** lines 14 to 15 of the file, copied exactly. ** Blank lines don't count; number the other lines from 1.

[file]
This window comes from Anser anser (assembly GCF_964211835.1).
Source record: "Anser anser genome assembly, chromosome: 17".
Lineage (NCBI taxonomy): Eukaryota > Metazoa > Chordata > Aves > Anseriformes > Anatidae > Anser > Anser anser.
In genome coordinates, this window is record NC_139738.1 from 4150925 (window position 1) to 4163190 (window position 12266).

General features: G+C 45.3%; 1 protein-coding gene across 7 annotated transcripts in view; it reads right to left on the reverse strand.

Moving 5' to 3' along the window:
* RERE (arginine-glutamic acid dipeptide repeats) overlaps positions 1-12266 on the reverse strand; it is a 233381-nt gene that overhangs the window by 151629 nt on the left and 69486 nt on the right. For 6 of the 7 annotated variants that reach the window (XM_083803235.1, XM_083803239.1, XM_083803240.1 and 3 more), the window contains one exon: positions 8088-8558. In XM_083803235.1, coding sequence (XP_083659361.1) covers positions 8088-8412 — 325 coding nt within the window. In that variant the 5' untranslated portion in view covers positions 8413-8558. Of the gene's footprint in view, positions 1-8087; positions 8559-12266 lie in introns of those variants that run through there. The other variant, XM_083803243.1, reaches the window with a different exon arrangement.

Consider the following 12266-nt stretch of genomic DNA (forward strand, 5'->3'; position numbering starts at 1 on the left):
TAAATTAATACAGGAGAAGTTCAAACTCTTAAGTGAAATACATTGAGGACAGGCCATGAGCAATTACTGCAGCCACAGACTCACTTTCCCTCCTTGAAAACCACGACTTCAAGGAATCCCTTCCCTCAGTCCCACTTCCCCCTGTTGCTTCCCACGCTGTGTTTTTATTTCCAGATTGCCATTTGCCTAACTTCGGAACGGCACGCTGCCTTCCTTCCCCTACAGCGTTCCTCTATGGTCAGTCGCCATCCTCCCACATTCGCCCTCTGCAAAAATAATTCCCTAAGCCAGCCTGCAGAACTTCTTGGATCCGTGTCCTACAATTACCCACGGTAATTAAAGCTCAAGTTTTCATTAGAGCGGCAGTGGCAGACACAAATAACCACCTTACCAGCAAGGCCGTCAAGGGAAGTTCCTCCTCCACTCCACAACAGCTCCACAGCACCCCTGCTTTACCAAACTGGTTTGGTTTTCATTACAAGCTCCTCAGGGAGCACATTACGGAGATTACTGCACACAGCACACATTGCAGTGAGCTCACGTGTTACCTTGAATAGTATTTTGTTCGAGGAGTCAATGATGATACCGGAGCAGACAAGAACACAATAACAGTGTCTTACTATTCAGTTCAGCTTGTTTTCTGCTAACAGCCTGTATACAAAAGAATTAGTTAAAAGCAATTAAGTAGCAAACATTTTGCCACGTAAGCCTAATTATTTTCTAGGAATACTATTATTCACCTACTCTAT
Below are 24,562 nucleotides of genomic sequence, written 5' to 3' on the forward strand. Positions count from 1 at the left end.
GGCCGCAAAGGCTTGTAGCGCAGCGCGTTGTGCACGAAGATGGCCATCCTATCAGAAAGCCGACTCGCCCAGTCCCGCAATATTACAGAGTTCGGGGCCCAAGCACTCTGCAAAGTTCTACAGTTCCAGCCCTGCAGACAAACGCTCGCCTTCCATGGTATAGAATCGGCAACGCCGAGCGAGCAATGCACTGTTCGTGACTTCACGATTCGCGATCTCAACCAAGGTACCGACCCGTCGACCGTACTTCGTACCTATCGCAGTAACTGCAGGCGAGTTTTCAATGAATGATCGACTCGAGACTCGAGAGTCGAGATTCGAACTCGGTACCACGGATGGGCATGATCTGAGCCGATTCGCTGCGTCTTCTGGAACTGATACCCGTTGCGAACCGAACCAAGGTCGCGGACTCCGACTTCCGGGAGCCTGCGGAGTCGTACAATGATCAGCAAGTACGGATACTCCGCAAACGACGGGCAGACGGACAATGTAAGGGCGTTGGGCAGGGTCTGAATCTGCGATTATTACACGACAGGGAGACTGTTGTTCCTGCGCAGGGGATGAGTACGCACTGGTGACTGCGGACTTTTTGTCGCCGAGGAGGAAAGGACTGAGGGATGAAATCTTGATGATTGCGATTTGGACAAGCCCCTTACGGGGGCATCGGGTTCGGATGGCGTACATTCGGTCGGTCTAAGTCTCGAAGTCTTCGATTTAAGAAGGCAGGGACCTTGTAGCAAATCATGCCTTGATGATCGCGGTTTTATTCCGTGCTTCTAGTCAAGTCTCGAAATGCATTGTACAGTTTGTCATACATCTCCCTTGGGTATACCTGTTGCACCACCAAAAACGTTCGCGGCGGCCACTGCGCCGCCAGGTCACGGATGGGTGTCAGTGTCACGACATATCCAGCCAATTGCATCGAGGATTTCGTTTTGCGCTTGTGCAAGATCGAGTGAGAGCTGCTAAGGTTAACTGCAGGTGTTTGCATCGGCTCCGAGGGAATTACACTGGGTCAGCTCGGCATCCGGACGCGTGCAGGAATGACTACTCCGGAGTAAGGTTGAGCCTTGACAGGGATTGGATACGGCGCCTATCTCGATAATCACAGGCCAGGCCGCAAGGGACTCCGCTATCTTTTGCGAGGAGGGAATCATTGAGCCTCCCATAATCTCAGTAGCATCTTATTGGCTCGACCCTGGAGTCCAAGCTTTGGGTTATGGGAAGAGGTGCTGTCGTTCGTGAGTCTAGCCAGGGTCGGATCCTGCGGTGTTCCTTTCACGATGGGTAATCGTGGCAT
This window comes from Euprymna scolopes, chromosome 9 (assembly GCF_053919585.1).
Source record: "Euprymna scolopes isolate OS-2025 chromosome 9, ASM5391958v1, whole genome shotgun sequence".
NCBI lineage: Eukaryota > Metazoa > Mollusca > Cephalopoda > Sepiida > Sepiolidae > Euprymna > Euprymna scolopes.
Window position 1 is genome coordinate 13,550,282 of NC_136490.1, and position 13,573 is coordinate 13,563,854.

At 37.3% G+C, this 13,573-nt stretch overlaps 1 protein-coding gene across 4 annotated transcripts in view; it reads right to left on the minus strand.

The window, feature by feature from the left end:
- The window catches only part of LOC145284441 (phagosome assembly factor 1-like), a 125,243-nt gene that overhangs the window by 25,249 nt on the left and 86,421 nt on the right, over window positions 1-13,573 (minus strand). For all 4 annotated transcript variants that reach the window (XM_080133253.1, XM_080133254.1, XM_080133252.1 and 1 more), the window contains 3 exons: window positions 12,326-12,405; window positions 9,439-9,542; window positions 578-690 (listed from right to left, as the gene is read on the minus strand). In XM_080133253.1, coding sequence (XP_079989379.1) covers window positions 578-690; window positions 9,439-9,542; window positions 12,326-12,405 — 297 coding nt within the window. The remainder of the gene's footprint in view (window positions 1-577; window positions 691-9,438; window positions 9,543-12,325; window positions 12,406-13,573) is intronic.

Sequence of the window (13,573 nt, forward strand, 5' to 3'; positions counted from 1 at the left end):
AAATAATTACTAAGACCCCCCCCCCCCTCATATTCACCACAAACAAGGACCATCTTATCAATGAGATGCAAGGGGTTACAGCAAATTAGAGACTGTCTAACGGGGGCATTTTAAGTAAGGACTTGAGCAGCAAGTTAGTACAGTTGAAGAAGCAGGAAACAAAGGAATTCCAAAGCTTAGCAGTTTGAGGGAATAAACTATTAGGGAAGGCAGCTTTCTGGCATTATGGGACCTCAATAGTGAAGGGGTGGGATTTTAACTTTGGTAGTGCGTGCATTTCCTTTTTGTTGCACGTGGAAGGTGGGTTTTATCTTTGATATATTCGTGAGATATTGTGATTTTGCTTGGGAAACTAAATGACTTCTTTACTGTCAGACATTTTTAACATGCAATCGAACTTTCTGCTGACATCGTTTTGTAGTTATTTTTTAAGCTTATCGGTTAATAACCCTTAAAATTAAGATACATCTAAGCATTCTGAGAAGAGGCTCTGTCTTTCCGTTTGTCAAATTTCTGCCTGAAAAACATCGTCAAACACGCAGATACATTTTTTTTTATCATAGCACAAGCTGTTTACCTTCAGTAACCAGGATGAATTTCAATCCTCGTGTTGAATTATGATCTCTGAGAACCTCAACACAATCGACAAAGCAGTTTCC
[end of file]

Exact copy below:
NCBI lineage: Eukaryota > Metazoa > Mollusca > Cephalopoda > Sepiida > Sepiolidae > Euprymna > Euprymna scolopes.
Window position 1 is genome coordinate 13,550,282 of NC_136490.1, and position 13,573 is coordinate 13,563,854.